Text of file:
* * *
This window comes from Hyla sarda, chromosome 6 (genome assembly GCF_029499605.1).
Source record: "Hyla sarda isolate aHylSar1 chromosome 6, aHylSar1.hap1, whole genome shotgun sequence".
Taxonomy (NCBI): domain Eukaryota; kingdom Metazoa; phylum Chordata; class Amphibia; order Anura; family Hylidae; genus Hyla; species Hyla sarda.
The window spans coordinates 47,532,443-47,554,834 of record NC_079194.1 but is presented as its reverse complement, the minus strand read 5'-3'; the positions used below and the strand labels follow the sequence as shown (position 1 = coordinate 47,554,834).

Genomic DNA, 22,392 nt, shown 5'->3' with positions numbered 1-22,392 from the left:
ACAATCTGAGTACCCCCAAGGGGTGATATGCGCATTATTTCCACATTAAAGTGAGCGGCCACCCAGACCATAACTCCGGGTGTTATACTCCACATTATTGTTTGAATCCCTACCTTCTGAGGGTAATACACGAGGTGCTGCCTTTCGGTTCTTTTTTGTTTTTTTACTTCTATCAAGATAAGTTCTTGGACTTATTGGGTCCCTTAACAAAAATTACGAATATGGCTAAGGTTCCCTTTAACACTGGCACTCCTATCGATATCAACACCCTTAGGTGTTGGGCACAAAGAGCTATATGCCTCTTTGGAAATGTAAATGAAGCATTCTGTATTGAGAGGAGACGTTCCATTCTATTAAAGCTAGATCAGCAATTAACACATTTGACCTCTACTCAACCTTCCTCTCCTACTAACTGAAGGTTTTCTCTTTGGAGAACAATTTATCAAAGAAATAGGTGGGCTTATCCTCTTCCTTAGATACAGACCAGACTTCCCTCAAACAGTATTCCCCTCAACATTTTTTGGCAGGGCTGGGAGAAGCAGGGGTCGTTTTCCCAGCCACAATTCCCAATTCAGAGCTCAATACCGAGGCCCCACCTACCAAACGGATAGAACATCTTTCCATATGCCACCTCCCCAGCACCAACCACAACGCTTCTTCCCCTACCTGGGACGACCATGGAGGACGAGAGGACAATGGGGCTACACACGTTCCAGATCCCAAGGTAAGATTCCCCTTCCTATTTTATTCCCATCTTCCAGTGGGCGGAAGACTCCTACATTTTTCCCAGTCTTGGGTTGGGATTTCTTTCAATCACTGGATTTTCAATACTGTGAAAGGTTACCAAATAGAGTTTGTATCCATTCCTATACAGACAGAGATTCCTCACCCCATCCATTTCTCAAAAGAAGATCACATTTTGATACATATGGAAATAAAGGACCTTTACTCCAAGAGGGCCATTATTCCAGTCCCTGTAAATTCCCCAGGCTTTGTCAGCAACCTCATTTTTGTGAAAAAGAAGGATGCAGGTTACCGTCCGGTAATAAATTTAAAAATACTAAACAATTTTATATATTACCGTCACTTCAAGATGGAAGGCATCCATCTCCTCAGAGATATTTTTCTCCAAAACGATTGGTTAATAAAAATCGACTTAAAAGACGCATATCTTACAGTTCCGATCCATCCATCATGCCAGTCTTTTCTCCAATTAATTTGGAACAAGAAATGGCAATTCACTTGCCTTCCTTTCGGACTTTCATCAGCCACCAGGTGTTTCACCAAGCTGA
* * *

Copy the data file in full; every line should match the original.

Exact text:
This window comes from Hyla sarda, chromosome 6 (genome assembly GCF_029499605.1).
Source record: "Hyla sarda isolate aHylSar1 chromosome 6, aHylSar1.hap1, whole genome shotgun sequence".
Taxonomy (NCBI): domain Eukaryota; kingdom Metazoa; phylum Chordata; class Amphibia; order Anura; family Hylidae; genus Hyla; species Hyla sarda.
The window spans coordinates 47,532,443-47,554,834 of record NC_079194.1 but is presented as its reverse complement, the minus strand read 5'-3'; the positions used below and the strand labels follow the sequence as shown (position 1 = coordinate 47,554,834).

Genomic DNA, 22,392 nt, shown 5'->3' with positions numbered 1-22,392 from the left:
ACAATCTGAGTACCCCCAAGGGGTGATATGCGCATTATTTCCACATTAAAGTGAGCGGCCACCCAGACCATAACTCCGGGTGTTATACTCCACATTATTGTTTGAATCCCTACCTTCTGAGGGTAATACACGAGGTGCTGCCTTTCGGTTCTTTTTTGTTTTTTTACTTCTATCAAGATAAGTTCTTGGACTTATTGGGTCCCTTAACAAAAATTACGAATATGGCTAAGGTTCCCTTTAACACTGGCACTCCTATCGATATCAACACCCTTAGGTGTTGGGCACAAAGAGCTATATGCCTCTTTGGAAATGTAAATGAAGCATTCTGTATTGAGAGGAGACGTTCCATTCTATTAAAGCTAGATCAGCAATTAACACATTTGACCTCTACTCAACCTTCCTCTCCTACTAACTGAAGGTTTTCTCTTTGGAGAACAATTTATCAAAGAAATAGGTGGGCTTATCCTCTTCCTTAGATACAGACCAGACTTCCCTCAAACAGTATTCCCCTCAACATTTTTTGGCAGGGCTGGGAGAAGCAGGGGTCGTTTTCCCAGCCACAATTCCCAATTCAGAGCTCAATACCGAGGCCCCACCTACCAAACGGATAGAACATCTTTCCATATGCCACCTCCCCAGCACCAACCACAACGCTTCTTCCCCTACCTGGGACGACCATGGAGGACGAGAGGACAATGGGGCTACACACGTTCCAGATCCCAAGGTAAGATTCCCCTTCCTATTTTATTCCCATCTTCCAGTGGGCGGAAGACTCCTACATTTTTCCCAGTCTTGGGTTGGGATTTCTTTCAATCACTGGATTTTCAATACTGTGAAAGGTTACCAAATAGAGTTTGTATCCATTCCTATACAGACAGAGATTCCTCACCCCATCCATTTCTCAAAAGAAGATCACATTTTGATACATATGGAAATAAAGGACCTTTACTCCAAGAGGGCCATTATTCCAGTCCCTGTAAATTCCCCAGGCTTTGTCAGCAACCTCATTTTTGTGAAAAAGAAGGATGCAGGTTACCGTCCGGTAATAAATTTAAAAATACTAAACAATTTTATATATTACCGTCACTTCAAGATGGAAGGCATCCATCTCCTCAGAGATATTTTTCTCCAAAACGATTGGTTAATAAAAATCGACTTAAAAGACGCATATCTTACAGTTCCGATCCATCCATCATGCCAGTCTTTTCTCCAATTAATTTGGAACAAGAAATGGCAATTCACTTGCCTTCCTTTCGGACTTTCATCAGCCACCAGGTGTTTCACCAAGCTGA